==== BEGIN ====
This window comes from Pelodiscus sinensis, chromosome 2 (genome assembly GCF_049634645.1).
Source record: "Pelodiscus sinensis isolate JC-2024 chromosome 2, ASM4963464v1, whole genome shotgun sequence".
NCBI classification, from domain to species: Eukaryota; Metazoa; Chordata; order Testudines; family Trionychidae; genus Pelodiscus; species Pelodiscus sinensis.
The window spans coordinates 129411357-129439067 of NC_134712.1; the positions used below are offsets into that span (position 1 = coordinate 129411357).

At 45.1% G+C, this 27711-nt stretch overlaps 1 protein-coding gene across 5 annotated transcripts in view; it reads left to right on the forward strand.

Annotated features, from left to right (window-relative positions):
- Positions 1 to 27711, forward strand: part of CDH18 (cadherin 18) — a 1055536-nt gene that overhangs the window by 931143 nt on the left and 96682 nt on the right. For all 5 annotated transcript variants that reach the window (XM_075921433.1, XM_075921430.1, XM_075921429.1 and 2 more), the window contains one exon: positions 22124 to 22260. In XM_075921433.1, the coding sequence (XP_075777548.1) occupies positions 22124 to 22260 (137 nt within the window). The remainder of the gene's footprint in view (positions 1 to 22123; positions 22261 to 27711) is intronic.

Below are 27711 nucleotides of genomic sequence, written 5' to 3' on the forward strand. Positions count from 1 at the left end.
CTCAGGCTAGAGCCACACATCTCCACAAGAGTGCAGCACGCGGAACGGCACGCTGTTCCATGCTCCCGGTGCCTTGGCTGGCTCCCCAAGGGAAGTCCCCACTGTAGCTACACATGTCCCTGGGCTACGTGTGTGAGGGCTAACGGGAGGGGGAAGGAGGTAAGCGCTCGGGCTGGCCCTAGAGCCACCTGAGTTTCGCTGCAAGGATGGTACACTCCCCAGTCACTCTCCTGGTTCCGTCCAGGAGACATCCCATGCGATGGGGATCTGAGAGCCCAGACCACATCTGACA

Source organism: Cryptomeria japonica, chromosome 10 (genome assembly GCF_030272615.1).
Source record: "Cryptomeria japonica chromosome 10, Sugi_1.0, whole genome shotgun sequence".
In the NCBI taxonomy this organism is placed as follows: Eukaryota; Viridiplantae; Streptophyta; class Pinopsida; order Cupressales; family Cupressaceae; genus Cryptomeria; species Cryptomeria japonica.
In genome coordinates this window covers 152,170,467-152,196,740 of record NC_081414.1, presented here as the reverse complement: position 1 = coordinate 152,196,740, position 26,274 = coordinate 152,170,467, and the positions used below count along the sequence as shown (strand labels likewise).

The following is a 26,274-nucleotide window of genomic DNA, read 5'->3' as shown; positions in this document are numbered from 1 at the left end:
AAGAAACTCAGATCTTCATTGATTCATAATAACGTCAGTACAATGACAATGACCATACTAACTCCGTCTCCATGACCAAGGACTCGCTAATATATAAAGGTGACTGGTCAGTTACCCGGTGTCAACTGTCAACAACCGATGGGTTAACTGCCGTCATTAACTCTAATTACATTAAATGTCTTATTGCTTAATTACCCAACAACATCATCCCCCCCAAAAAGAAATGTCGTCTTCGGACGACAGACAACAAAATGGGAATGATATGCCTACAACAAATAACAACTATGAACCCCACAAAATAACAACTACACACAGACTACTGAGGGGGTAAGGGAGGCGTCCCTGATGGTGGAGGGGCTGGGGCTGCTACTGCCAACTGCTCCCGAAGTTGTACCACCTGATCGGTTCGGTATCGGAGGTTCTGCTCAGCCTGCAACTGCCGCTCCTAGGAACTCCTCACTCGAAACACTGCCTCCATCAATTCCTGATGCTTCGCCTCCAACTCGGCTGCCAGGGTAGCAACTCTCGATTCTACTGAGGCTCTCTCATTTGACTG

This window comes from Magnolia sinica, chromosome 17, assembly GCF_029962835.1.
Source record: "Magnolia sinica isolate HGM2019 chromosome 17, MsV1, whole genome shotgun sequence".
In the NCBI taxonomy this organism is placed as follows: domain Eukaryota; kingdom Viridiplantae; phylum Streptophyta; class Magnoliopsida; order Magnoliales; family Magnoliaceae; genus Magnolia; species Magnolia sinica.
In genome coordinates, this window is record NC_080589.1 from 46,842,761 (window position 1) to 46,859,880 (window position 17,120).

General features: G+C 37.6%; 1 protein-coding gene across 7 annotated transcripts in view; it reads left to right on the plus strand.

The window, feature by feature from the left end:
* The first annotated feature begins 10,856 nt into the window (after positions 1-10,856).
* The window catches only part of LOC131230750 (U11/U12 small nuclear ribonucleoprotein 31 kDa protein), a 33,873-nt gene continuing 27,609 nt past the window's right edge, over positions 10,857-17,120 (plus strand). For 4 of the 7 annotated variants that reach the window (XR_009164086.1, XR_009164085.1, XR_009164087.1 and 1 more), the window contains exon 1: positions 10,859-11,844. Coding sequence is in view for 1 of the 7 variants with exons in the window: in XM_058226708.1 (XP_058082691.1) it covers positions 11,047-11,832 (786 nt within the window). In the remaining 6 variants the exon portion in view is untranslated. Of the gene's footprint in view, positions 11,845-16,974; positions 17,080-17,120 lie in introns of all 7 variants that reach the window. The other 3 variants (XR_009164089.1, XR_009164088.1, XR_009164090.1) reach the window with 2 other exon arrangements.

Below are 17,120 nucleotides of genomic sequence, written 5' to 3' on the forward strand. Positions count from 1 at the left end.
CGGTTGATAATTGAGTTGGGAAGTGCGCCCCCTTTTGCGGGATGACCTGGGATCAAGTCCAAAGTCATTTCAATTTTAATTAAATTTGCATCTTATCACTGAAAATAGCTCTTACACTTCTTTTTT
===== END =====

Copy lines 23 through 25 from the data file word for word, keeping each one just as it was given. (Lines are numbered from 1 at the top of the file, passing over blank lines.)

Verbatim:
* The window catches only part of LOC131230750 (U11/U12 small nuclear ribonucleoprotein 31 kDa protein), a 33,873-nt gene continuing 27,609 nt past the window's right edge, over positions 10,857-17,120 (plus strand). For 4 of the 7 annotated variants that reach the window (XR_009164086.1, XR_009164085.1, XR_009164087.1 and 1 more), the window contains exon 1: positions 10,859-11,844. Coding sequence is in view for 1 of the 7 variants with exons in the window: in XM_058226708.1 (XP_058082691.1) it covers positions 11,047-11,832 (786 nt within the window). In the remaining 6 variants the exon portion in view is untranslated. Of the gene's footprint in view, positions 11,845-16,974; positions 17,080-17,120 lie in introns of all 7 variants that reach the window. The other 3 variants (XR_009164089.1, XR_009164088.1, XR_009164090.1) reach the window with 2 other exon arrangements.

Below are 17,120 nucleotides of genomic sequence, written 5' to 3' on the forward strand. Positions count from 1 at the left end.
CGGTTGATAATTGAGTTGGGAAGTGCGCCCCCTTTTGCGGGATGACCTGGGATCAAGTCCAAAGTCATTTCAATTTTAATTAAATTTGCATCTTATCACTGAAAATAGCTCTTACACTTCTTTTTT